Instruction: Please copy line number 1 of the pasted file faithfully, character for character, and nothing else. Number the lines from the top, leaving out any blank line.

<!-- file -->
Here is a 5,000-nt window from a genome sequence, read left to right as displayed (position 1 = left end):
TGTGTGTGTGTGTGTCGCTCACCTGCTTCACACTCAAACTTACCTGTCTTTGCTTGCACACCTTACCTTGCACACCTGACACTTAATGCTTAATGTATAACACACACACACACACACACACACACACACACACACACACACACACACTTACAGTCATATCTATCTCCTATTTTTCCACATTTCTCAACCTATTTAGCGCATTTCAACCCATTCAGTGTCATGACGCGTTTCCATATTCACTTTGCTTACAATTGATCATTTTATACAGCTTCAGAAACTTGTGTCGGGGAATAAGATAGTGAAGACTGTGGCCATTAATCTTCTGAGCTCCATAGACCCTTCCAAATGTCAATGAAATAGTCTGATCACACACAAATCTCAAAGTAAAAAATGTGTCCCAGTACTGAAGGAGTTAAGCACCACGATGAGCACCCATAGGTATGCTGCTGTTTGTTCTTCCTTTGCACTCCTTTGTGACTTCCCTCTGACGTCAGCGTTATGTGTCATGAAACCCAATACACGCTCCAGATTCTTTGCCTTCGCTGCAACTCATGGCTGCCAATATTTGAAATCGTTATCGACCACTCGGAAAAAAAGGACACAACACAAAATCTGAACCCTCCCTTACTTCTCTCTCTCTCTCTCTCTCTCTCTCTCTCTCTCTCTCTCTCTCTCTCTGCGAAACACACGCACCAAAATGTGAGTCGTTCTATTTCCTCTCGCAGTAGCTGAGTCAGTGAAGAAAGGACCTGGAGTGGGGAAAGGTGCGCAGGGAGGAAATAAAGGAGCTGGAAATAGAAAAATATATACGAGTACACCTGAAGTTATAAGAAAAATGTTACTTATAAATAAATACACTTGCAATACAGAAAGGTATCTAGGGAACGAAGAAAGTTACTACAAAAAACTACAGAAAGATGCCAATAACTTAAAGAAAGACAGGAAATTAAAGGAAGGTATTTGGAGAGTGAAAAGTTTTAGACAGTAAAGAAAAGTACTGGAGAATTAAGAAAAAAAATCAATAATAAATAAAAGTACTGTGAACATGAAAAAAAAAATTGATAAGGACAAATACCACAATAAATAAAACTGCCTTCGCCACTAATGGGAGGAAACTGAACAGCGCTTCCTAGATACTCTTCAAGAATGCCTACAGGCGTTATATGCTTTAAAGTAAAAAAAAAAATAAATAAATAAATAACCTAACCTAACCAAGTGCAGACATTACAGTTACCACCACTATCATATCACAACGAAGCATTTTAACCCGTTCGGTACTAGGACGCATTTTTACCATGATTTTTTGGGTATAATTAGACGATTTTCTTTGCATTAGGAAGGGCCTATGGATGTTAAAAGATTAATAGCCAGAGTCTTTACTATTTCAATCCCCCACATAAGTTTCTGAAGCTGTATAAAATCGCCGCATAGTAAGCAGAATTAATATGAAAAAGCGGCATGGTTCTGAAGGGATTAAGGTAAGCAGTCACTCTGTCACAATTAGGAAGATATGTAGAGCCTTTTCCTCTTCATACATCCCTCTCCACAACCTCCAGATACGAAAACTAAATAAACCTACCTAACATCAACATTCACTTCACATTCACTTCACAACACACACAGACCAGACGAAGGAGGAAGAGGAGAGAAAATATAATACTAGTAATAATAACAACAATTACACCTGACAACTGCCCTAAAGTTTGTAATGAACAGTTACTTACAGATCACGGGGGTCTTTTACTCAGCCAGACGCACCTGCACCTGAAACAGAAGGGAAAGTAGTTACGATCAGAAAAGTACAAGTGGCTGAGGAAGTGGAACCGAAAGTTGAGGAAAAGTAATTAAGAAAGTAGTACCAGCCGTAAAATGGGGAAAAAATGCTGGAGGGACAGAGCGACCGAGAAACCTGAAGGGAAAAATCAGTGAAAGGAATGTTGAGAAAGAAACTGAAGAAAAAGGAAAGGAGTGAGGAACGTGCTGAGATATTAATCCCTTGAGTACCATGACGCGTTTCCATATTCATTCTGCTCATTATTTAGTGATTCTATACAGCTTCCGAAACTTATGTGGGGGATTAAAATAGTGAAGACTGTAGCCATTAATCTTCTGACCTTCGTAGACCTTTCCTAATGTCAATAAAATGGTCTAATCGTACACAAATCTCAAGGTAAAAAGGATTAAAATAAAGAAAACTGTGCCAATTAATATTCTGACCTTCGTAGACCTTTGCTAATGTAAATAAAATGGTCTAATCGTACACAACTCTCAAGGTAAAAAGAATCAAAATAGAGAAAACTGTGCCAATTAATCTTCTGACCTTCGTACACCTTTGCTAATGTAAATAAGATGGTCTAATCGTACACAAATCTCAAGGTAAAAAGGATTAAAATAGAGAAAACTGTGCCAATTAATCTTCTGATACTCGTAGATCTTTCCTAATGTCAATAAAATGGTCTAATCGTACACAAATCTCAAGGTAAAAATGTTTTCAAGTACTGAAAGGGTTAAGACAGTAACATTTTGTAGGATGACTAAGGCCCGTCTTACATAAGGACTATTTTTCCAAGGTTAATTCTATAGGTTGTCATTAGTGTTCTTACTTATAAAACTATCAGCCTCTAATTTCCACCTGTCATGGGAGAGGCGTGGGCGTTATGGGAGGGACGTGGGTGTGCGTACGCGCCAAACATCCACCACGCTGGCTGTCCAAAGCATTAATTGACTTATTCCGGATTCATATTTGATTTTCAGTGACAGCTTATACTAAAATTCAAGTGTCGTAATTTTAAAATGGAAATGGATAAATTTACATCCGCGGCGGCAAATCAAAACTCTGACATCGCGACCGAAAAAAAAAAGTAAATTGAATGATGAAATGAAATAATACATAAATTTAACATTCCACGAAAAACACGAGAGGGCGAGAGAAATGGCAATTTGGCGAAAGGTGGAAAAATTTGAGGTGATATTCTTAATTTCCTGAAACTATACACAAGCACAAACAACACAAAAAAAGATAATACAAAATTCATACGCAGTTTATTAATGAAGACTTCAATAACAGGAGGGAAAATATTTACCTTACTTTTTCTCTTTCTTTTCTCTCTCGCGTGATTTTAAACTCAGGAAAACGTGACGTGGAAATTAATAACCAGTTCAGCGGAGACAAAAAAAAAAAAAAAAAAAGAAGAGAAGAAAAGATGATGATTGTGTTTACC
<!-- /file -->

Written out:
Here is a 5,000-nt window from a genome sequence, read left to right as displayed (position 1 = left end):